"The latest update on UARS put out by NASA is that as of 1:30 p.m. EDT Sept. 21, 2011, (17:30 GMT) the orbit of UARS was 120 mi by 130 mi (190 km by 205 km). Re-entry is expected sometime during the afternoon of Sept. 23, Eastern Daylight Time. NASA says the satellite will not be passing over North America during that time period, but that it is still too early to predict the time and location of re-entry with any more certainty. They will be able to further refine more details in the next 24 to 48 hours." Source
"It’s partly a matter of not knowing enough," said Ray Williamson, executive director of the Secure World Foundation, an organization dedicated to the peaceful use of outer space. "The shape of the structure is not perfectly spherical, so when it heats up and starts to break up, it will break into odd pieces. Once it begins to break up, then they can get a better sense of where this is roughly going to hit."
Scientists at NASA’s Orbital Debris Program Office estimate that at least 26 large pieces of the bus-size satellite will endure the scorching heat of re-entry. Approximately 1,170 pounds (532 kilograms) of material are expected to reach the ground, NASA officials said.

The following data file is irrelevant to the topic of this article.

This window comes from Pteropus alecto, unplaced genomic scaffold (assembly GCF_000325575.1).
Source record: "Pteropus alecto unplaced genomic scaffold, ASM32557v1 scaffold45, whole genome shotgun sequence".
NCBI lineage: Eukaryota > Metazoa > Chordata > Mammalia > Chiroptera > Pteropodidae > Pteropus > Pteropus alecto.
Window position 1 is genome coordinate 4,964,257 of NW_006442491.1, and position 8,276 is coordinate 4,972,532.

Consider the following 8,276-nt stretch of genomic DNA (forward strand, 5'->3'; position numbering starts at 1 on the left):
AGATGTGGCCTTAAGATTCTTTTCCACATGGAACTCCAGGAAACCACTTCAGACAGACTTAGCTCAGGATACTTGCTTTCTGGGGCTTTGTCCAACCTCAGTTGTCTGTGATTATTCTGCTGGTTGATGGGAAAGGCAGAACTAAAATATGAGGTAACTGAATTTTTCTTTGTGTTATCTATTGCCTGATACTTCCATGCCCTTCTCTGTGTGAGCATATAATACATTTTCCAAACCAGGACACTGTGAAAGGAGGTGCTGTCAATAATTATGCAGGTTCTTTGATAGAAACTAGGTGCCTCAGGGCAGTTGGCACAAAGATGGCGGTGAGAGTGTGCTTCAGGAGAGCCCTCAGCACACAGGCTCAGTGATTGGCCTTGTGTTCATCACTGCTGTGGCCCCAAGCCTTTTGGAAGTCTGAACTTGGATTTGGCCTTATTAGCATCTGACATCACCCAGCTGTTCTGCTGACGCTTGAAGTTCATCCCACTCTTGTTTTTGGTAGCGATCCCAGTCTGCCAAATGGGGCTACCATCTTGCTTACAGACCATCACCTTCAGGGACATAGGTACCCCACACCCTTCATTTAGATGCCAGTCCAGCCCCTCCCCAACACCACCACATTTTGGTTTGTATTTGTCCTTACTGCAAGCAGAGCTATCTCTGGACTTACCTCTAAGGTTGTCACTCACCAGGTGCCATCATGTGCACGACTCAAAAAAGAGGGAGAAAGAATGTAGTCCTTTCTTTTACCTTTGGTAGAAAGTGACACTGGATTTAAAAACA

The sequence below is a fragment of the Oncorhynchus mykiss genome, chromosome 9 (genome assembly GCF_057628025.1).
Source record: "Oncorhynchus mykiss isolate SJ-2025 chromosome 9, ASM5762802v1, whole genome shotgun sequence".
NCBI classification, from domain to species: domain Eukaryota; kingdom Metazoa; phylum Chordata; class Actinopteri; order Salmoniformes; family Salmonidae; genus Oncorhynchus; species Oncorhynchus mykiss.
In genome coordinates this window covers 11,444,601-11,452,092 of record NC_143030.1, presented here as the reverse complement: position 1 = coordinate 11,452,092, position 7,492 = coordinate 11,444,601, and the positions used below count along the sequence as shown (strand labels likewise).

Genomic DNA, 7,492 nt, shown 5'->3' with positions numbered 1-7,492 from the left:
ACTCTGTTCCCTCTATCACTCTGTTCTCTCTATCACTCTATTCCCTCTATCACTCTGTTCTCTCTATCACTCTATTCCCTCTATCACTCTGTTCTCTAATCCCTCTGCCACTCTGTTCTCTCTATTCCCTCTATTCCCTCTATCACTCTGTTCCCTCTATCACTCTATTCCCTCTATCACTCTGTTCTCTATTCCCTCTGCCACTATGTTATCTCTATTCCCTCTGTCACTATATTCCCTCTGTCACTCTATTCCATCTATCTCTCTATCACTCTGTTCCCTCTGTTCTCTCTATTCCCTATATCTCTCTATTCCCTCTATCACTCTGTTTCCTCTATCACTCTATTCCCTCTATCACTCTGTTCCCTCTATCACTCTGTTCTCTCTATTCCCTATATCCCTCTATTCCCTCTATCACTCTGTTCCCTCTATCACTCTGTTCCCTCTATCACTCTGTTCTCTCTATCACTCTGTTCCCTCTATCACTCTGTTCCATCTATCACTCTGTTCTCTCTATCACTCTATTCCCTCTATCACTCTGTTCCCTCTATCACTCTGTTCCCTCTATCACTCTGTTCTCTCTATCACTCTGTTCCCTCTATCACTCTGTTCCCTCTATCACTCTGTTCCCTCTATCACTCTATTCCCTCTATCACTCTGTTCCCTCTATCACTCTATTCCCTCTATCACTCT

These pieces of debris will likely be scattered over a 500-mile (804-kilometer) long path. But agency officials have been quick to stress that there is very little chance that satellite chunks will smash intotowns or cities.
Instead, it’s much more likely that the debris will fall over water or remote, uninhabited areas, NASA officials said.
NASA has calculated the odds of anyone anywhere in the world being hit by a piece of the UARS satellite at 1in3,200. But, the chance that you personally will get hit is much more remote, on the order of 1inseveral trillion, Williamson said. Source: Space.com
Doomed NASA Satellite Spotted by Amateur Astronomers
By Leonard David | Space.com
Thierry Legault is part of a network of skywatchers armed with sophisticated astronomical gear to monitor the whereabouts of spacecraft. CREDIT: Thierry Legault
SPACE.com skywatching columnist Joe Rao, a seasoned night sky observer and meteorologist, spotted the UARS spacecraft fly over his New York home before dawn on Monday (Sept. 19). (Note: Rao uses the astronomer’s magnitude scale to describe the satellite’s brightness. On that scale, the lower the magnitude number, the brighter an object appears.)
"During the three or so minutes I had it in view, the satellite slowly rose in brightness from about magnitude 3 to 0, then suddenly flared/flashed in brightness to about -2 or -3, then quickly dropped off to near-invisibility. Then the whole sequence began anew," Rao explained. "It did this a total of three times before it vanished behind the treetops in my southeast. The thing must be tumbling."
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